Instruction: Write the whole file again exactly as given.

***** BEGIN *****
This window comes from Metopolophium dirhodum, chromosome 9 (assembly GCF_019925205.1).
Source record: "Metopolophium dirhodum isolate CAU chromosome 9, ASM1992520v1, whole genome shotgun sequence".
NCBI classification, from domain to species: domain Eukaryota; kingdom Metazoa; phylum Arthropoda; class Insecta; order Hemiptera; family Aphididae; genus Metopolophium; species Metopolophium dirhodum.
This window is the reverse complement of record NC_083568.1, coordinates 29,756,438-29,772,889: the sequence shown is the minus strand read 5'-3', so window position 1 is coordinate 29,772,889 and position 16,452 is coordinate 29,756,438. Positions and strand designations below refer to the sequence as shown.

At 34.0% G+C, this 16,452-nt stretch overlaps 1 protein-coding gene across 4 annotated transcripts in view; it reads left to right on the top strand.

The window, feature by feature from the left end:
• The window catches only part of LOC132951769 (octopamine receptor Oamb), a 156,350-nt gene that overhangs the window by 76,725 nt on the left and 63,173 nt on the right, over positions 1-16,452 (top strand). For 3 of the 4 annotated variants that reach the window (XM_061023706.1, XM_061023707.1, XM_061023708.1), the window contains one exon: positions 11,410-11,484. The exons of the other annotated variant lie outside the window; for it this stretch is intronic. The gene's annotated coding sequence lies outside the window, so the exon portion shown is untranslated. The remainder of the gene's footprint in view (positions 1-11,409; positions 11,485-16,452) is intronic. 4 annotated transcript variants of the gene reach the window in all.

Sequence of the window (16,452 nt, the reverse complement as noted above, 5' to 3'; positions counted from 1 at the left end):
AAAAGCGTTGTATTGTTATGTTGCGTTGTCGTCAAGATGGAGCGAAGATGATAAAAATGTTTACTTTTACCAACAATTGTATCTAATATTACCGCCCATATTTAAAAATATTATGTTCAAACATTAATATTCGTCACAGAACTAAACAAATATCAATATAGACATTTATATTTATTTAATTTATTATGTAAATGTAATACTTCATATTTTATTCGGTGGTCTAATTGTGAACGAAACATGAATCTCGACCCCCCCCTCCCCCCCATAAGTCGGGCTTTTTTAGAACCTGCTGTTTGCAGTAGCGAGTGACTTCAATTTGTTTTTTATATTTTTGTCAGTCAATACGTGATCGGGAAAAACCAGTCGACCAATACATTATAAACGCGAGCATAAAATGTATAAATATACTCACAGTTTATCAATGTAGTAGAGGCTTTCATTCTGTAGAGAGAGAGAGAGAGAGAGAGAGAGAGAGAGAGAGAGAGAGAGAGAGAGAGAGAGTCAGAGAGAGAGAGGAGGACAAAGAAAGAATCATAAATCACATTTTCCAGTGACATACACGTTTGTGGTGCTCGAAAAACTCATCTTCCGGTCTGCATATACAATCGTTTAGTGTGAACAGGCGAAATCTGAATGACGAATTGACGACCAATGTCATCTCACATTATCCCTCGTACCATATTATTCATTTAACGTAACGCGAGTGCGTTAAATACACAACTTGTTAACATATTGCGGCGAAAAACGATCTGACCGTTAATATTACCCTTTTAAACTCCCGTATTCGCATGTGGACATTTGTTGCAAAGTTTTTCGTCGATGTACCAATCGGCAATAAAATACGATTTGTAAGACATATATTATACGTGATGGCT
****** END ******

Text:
This window comes from Metopolophium dirhodum, chromosome 9 (assembly GCF_019925205.1).
Source record: "Metopolophium dirhodum isolate CAU chromosome 9, ASM1992520v1, whole genome shotgun sequence".
NCBI classification, from domain to species: domain Eukaryota; kingdom Metazoa; phylum Arthropoda; class Insecta; order Hemiptera; family Aphididae; genus Metopolophium; species Metopolophium dirhodum.
This window is the reverse complement of record NC_083568.1, coordinates 29,756,438-29,772,889: the sequence shown is the minus strand read 5'-3', so window position 1 is coordinate 29,772,889 and position 16,452 is coordinate 29,756,438. Positions and strand designations below refer to the sequence as shown.

At 34.0% G+C, this 16,452-nt stretch overlaps 1 protein-coding gene across 4 annotated transcripts in view; it reads left to right on the top strand.

The window, feature by feature from the left end:
• The window catches only part of LOC132951769 (octopamine receptor Oamb), a 156,350-nt gene that overhangs the window by 76,725 nt on the left and 63,173 nt on the right, over positions 1-16,452 (top strand). For 3 of the 4 annotated variants that reach the window (XM_061023706.1, XM_061023707.1, XM_061023708.1), the window contains one exon: positions 11,410-11,484. The exons of the other annotated variant lie outside the window; for it this stretch is intronic. The gene's annotated coding sequence lies outside the window, so the exon portion shown is untranslated. The remainder of the gene's footprint in view (positions 1-11,409; positions 11,485-16,452) is intronic. 4 annotated transcript variants of the gene reach the window in all.

Sequence of the window (16,452 nt, the reverse complement as noted above, 5' to 3'; positions counted from 1 at the left end):
AAAAGCGTTGTATTGTTATGTTGCGTTGTCGTCAAGATGGAGCGAAGATGATAAAAATGTTTACTTTTACCAACAATTGTATCTAATATTACCGCCCATATTTAAAAATATTATGTTCAAACATTAATATTCGTCACAGAACTAAACAAATATCAATATAGACATTTATATTTATTTAATTTATTATGTAAATGTAATACTTCATATTTTATTCGGTGGTCTAATTGTGAACGAAACATGAATCTCGACCCCCCCCTCCCCCCCATAAGTCGGGCTTTTTTAGAACCTGCTGTTTGCAGTAGCGAGTGACTTCAATTTGTTTTTTATATTTTTGTCAGTCAATACGTGATCGGGAAAAACCAGTCGACCAATACATTATAAACGCGAGCATAAAATGTATAAATATACTCACAGTTTATCAATGTAGTAGAGGCTTTCATTCTGTAGAGAGAGAGAGAGAGAGAGAGAGAGAGAGAGAGAGAGAGAGAGAGAGAGAGAGAGTCAGAGAGAGAGAGGAGGACAAAGAAAGAATCATAAATCACATTTTCCAGTGACATACACGTTTGTGGTGCTCGAAAAACTCATCTTCCGGTCTGCATATACAATCGTTTAGTGTGAACAGGCGAAATCTGAATGACGAATTGACGACCAATGTCATCTCACATTATCCCTCGTACCATATTATTCATTTAACGTAACGCGAGTGCGTTAAATACACAACTTGTTAACATATTGCGGCGAAAAACGATCTGACCGTTAATATTACCCTTTTAAACTCCCGTATTCGCATGTGGACATTTGTTGCAAAGTTTTTCGTCGATGTACCAATCGGCAATAAAATACGATTTGTAAGACATATATTATACGTGATGGCT